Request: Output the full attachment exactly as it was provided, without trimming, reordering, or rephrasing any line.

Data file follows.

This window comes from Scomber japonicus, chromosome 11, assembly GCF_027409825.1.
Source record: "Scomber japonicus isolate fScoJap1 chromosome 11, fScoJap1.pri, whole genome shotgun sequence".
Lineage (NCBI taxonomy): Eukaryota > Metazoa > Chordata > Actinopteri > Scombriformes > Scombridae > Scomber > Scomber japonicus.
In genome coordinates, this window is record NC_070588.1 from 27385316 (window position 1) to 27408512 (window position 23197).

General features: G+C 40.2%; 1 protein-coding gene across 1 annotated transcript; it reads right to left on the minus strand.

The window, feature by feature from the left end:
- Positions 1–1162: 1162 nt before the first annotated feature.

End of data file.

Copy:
This window comes from Scomber japonicus, chromosome 11, assembly GCF_027409825.1.
Source record: "Scomber japonicus isolate fScoJap1 chromosome 11, fScoJap1.pri, whole genome shotgun sequence".
Lineage (NCBI taxonomy): Eukaryota > Metazoa > Chordata > Actinopteri > Scombriformes > Scombridae > Scomber > Scomber japonicus.
In genome coordinates, this window is record NC_070588.1 from 27385316 (window position 1) to 27408512 (window position 23197).

General features: G+C 40.2%; 1 protein-coding gene across 1 annotated transcript; it reads right to left on the minus strand.

The window, feature by feature from the left end:
- Positions 1–1162: 1162 nt before the first annotated feature.